On January 30, 2013, Defendants filed a motion for judgment on the pleadings. (ECF No. 24.) On May 29, 2013, the Court granted the motion, dismissed the case without prejudice, and entered a judgment for Defendants. (ECF Nos. 28, 29.) On June 4, 2013, Plaintiff filed late objections to Defendants' motion for judgment on the pleadings, which the Court construed as a motion for reconsideration, and denied Plaintiff's motion on September 3, 2017. (ECF Nos. 31, 39.) Williams timely appealed, and on January 7, 2015, the Ninth Circuit Court of Appeal issued an opinion reversing this Court's order granting Defendants' motion for judgment on the pleadings for failure to exhaust administrative remedies, and remanding the case for further proceedings. Williams v. Paramo, 775 F.3d 1182 (9th Cir. 2015).

         On June 22, 2017, the Court issued a “Further Scheduling Order Regulating Discovery and Other Pre-Trial Proceedings.” (ECF No. 66.) The order set August 7, 2017, as the deadline for the completion of fact discovery, and November 27, 2017, as the deadline for the completion of expert discovery. (Id. at 1-3.) On September 5, 2017, Plaintiff attempted to issue a subpoena directed to California State Prison-Sacramento, Correctional Counselor II, Litigation Coordinator, T. Kraemer. (Mot. Compel 7, ECF No. 84.) The subpoena requested the production of the following: “Departmental Operational Procedure (DOM's), volume's [sic] 1-5, CSP-Sacramento Operational Procedure, CDCR-128-B, chrono dated: 11-30-2011, CDCR-128-B-chrono, dated: 12-14-2011, Juvenile #: J123758, and Juvenile #: TJ01103 convictions and abstracts of Justice's [sic], Highland P/D arrest reports dated: 8-26-1991, completed CDCR-1432 dated: 9/5/17.” (Id.)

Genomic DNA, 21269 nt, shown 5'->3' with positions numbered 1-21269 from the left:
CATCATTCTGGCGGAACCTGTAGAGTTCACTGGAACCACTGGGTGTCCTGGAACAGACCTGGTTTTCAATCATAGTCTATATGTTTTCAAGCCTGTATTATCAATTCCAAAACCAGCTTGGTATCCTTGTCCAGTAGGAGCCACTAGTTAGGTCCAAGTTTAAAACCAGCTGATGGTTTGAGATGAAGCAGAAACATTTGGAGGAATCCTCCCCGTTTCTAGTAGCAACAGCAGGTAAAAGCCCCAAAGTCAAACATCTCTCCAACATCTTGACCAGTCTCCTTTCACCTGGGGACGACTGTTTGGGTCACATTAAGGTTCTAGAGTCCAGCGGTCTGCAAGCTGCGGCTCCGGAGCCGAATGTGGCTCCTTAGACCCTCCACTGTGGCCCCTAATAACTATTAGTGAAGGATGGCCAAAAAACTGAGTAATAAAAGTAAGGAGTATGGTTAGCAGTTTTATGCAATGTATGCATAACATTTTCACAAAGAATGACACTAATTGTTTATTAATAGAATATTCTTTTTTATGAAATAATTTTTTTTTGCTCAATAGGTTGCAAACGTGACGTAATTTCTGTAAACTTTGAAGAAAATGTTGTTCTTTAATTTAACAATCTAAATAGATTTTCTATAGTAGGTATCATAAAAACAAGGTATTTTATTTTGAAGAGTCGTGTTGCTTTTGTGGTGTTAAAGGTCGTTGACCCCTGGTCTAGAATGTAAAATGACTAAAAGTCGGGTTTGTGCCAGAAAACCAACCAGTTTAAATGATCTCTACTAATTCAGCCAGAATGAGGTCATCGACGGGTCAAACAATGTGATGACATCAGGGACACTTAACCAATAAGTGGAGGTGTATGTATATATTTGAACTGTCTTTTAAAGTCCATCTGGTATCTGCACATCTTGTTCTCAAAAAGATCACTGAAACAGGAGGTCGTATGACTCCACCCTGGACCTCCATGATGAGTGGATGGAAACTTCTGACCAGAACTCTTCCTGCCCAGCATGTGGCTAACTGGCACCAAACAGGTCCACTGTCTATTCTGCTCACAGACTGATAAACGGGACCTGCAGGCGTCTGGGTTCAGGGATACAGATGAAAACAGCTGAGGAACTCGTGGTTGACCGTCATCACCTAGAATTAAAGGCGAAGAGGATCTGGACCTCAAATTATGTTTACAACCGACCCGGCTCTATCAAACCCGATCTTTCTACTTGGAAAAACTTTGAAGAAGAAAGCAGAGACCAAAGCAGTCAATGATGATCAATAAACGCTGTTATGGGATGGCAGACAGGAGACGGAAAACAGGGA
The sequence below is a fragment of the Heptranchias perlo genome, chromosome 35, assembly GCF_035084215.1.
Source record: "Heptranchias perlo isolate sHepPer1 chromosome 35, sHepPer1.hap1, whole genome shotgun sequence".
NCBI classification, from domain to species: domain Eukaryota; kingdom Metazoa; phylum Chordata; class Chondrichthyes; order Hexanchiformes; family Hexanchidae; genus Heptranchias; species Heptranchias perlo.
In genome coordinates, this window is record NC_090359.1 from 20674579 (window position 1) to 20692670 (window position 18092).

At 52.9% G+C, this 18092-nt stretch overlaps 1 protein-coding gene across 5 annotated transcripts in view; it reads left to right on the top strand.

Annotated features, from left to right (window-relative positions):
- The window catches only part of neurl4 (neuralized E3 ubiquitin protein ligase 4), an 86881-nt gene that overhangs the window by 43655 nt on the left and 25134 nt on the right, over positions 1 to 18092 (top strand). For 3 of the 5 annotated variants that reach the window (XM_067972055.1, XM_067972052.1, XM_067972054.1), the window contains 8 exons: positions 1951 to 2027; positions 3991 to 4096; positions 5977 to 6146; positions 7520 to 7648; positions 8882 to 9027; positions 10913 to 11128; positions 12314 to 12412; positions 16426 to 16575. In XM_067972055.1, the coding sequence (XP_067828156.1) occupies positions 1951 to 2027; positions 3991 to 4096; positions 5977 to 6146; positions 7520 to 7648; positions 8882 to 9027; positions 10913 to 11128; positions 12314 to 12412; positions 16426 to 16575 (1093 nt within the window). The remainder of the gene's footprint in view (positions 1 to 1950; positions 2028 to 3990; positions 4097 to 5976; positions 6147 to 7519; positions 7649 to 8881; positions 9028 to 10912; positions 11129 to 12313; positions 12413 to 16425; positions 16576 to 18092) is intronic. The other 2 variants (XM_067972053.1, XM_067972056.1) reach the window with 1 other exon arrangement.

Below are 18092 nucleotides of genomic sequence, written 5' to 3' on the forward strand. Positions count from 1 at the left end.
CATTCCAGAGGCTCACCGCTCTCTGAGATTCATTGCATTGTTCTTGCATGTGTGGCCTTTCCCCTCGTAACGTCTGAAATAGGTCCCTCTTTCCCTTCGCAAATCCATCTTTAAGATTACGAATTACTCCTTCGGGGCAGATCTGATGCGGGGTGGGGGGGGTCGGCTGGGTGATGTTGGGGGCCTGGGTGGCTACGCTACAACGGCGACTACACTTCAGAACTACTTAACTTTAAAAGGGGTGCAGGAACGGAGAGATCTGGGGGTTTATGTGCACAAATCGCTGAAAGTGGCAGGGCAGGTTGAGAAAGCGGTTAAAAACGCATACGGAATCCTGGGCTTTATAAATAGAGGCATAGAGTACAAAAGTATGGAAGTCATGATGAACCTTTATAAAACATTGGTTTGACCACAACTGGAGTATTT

T. Kraemer responded on September 7, 2017, that Plaintiff's “subpoena delivered on September 6, 2017, to California State Prison-Sacramento in Represa, California” was invalid because it was improperly issued. (Id. at 6.) Plaintiff was advised that the California Department of Corrections and Rehabilitation (“CDCR”) was formally objecting to her “subpoenas”, “[did] not acknowledge receipt of these subpoenas, ” and would not produce “the documents requested in the subpoena.” (Id.)